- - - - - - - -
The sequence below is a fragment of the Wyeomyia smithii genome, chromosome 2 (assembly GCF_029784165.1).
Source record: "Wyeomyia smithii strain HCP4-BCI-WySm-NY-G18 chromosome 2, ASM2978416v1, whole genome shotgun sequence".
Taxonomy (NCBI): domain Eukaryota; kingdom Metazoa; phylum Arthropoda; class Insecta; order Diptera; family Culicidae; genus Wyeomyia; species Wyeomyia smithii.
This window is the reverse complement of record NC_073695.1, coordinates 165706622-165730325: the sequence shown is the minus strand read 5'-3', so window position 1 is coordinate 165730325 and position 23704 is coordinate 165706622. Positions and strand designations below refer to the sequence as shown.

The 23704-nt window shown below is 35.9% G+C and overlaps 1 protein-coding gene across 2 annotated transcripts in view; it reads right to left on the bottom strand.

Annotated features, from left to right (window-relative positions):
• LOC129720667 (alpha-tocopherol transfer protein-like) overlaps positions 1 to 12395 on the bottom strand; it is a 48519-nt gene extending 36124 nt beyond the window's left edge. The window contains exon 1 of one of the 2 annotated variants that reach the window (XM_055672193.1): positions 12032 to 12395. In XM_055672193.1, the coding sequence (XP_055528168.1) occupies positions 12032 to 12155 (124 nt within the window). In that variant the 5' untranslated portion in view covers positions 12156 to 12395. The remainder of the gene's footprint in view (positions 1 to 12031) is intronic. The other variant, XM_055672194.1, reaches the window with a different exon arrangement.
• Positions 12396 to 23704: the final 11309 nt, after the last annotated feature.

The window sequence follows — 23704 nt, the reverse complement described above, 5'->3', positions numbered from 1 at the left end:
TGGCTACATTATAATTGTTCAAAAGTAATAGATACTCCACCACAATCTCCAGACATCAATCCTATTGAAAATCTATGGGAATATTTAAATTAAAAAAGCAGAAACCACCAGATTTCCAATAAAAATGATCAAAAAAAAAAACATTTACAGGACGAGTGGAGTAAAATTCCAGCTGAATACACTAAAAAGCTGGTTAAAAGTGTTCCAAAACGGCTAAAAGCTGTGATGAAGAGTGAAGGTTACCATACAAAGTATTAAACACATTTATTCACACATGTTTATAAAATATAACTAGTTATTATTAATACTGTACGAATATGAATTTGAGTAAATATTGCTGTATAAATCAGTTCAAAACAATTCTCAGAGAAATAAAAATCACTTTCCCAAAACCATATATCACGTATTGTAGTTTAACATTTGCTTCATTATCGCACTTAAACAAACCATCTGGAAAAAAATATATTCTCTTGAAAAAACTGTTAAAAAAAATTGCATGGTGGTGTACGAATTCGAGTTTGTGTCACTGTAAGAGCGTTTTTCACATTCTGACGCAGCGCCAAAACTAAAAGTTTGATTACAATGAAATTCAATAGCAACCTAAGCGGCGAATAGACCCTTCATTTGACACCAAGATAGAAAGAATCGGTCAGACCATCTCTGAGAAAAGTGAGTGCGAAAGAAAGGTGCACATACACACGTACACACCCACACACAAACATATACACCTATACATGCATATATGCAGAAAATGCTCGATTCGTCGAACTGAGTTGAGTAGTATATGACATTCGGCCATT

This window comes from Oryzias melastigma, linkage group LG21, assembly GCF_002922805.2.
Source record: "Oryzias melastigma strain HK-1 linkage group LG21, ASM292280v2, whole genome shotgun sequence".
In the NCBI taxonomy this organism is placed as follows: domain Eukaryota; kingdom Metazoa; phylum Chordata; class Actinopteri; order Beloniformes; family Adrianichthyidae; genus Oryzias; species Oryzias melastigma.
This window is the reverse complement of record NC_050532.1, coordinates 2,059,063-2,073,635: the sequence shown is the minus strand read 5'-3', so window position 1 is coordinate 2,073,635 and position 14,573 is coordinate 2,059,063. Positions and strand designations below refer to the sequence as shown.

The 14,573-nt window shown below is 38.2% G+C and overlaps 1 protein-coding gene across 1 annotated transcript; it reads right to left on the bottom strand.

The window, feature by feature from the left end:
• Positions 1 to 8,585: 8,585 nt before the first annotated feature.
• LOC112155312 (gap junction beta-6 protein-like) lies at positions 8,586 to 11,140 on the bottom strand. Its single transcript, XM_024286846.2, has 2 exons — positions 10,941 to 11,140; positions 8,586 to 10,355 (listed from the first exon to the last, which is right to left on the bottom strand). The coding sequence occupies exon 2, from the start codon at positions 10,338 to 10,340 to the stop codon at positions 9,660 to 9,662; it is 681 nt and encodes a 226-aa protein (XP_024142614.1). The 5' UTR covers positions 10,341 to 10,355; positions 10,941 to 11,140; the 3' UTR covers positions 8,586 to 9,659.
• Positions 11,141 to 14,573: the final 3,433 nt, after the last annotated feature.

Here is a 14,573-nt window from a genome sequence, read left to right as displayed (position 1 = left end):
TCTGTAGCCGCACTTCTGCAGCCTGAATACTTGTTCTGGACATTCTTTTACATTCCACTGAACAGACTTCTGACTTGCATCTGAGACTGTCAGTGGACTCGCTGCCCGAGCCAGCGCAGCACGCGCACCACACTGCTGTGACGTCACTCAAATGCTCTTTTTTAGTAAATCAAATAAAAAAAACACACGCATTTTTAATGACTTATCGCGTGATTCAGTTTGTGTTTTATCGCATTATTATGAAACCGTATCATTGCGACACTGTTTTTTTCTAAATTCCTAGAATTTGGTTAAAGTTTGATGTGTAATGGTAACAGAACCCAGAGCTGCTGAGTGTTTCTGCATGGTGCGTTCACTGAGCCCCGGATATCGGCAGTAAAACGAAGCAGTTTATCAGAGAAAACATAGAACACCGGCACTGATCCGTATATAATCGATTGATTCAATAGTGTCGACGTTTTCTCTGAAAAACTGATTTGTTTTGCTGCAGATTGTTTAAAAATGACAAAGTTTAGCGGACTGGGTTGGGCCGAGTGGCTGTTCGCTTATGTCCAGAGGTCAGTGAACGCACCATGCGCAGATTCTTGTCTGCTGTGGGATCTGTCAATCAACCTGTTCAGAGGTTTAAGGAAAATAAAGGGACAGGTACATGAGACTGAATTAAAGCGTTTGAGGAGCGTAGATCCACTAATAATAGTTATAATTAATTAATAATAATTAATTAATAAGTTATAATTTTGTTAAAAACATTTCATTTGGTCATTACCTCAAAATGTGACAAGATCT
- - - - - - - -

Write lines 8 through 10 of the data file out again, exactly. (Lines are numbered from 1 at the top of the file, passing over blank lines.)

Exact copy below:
• Positions 12396 to 23704: the final 11309 nt, after the last annotated feature.

The window sequence follows — 23704 nt, the reverse complement described above, 5'->3', positions numbered from 1 at the left end:
TGGCTACATTATAATTGTTCAAAAGTAATAGATACTCCACCACAATCTCCAGACATCAATCCTATTGAAAATCTATGGGAATATTTAAATTAAAAAAGCAGAAACCACCAGATTTCCAATAAAAATGATCAAAAAAAAAAACATTTACAGGACGAGTGGAGTAAAATTCCAGCTGAATACACTAAAAAGCTGGTTAAAAGTGTTCCAAAACGGCTAAAAGCTGTGATGAAGAGTGAAGGTTACCATACAAAGTATTAAACACATTTATTCACACATGTTTATAAAATATAACTAGTTATTATTAATACTGTACGAATATGAATTTGAGTAAATATTGCTGTATAAATCAGTTCAAAACAATTCTCAGAGAAATAAAAATCACTTTCCCAAAACCATATATCACGTATTGTAGTTTAACATTTGCTTCATTATCGCACTTAAACAAACCATCTGGAAAAAAATATATTCTCTTGAAAAAACTGTTAAAAAAAATTGCATGGTGGTGTACGAATTCGAGTTTGTGTCACTGTAAGAGCGTTTTTCACATTCTGACGCAGCGCCAAAACTAAAAGTTTGATTACAATGAAATTCAATAGCAACCTAAGCGGCGAATAGACCCTTCATTTGACACCAAGATAGAAAGAATCGGTCAGACCATCTCTGAGAAAAGTGAGTGCGAAAGAAAGGTGCACATACACACGTACACACCCACACACAAACATATACACCTATACATGCATATATGCAGAAAATGCTCGATTCGTCGAACTGAGTTGAGTAGTATATGACATTCGGCCATT